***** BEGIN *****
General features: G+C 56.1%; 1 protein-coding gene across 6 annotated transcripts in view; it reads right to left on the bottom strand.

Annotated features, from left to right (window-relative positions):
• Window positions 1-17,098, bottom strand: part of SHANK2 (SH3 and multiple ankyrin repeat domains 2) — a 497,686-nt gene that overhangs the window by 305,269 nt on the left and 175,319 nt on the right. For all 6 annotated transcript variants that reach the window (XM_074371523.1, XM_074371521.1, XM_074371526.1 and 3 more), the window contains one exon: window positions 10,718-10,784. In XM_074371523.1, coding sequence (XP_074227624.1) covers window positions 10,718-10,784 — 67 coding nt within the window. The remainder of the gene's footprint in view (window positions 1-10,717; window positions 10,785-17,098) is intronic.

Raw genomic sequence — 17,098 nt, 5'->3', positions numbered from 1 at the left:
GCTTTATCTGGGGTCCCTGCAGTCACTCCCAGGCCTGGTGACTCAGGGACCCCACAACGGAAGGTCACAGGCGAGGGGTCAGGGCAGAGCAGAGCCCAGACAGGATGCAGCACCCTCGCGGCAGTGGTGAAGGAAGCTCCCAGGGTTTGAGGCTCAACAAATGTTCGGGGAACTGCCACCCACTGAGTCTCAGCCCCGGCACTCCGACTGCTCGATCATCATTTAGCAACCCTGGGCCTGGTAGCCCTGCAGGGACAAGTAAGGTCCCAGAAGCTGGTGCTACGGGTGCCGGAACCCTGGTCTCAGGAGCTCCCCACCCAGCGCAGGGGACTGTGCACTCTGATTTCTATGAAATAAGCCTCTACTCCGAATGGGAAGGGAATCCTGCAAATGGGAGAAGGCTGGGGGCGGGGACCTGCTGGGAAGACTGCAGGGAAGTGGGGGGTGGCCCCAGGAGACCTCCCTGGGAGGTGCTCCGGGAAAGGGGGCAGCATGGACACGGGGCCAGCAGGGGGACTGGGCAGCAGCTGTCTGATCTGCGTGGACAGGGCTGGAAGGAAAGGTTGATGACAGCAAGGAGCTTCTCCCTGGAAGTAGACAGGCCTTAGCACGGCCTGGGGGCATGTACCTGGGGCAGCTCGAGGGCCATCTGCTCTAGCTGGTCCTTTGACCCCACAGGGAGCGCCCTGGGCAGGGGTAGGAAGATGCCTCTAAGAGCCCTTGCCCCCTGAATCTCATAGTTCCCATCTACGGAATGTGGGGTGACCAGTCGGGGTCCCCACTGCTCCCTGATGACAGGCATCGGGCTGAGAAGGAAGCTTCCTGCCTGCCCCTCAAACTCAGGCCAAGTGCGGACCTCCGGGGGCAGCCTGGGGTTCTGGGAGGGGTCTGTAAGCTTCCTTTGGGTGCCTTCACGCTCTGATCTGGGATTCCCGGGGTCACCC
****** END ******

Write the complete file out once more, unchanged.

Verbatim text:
General features: G+C 56.1%; 1 protein-coding gene across 6 annotated transcripts in view; it reads right to left on the bottom strand.

Annotated features, from left to right (window-relative positions):
• Window positions 1-17,098, bottom strand: part of SHANK2 (SH3 and multiple ankyrin repeat domains 2) — a 497,686-nt gene that overhangs the window by 305,269 nt on the left and 175,319 nt on the right. For all 6 annotated transcript variants that reach the window (XM_074371523.1, XM_074371521.1, XM_074371526.1 and 3 more), the window contains one exon: window positions 10,718-10,784. In XM_074371523.1, coding sequence (XP_074227624.1) covers window positions 10,718-10,784 — 67 coding nt within the window. The remainder of the gene's footprint in view (window positions 1-10,717; window positions 10,785-17,098) is intronic.

Raw genomic sequence — 17,098 nt, 5'->3', positions numbered from 1 at the left:
GCTTTATCTGGGGTCCCTGCAGTCACTCCCAGGCCTGGTGACTCAGGGACCCCACAACGGAAGGTCACAGGCGAGGGGTCAGGGCAGAGCAGAGCCCAGACAGGATGCAGCACCCTCGCGGCAGTGGTGAAGGAAGCTCCCAGGGTTTGAGGCTCAACAAATGTTCGGGGAACTGCCACCCACTGAGTCTCAGCCCCGGCACTCCGACTGCTCGATCATCATTTAGCAACCCTGGGCCTGGTAGCCCTGCAGGGACAAGTAAGGTCCCAGAAGCTGGTGCTACGGGTGCCGGAACCCTGGTCTCAGGAGCTCCCCACCCAGCGCAGGGGACTGTGCACTCTGATTTCTATGAAATAAGCCTCTACTCCGAATGGGAAGGGAATCCTGCAAATGGGAGAAGGCTGGGGGCGGGGACCTGCTGGGAAGACTGCAGGGAAGTGGGGGGTGGCCCCAGGAGACCTCCCTGGGAGGTGCTCCGGGAAAGGGGGCAGCATGGACACGGGGCCAGCAGGGGGACTGGGCAGCAGCTGTCTGATCTGCGTGGACAGGGCTGGAAGGAAAGGTTGATGACAGCAAGGAGCTTCTCCCTGGAAGTAGACAGGCCTTAGCACGGCCTGGGGGCATGTACCTGGGGCAGCTCGAGGGCCATCTGCTCTAGCTGGTCCTTTGACCCCACAGGGAGCGCCCTGGGCAGGGGTAGGAAGATGCCTCTAAGAGCCCTTGCCCCCTGAATCTCATAGTTCCCATCTACGGAATGTGGGGTGACCAGTCGGGGTCCCCACTGCTCCCTGATGACAGGCATCGGGCTGAGAAGGAAGCTTCCTGCCTGCCCCTCAAACTCAGGCCAAGTGCGGACCTCCGGGGGCAGCCTGGGGTTCTGGGAGGGGTCTGTAAGCTTCCTTTGGGTGCCTTCACGCTCTGATCTGGGATTCCCGGGGTCACCC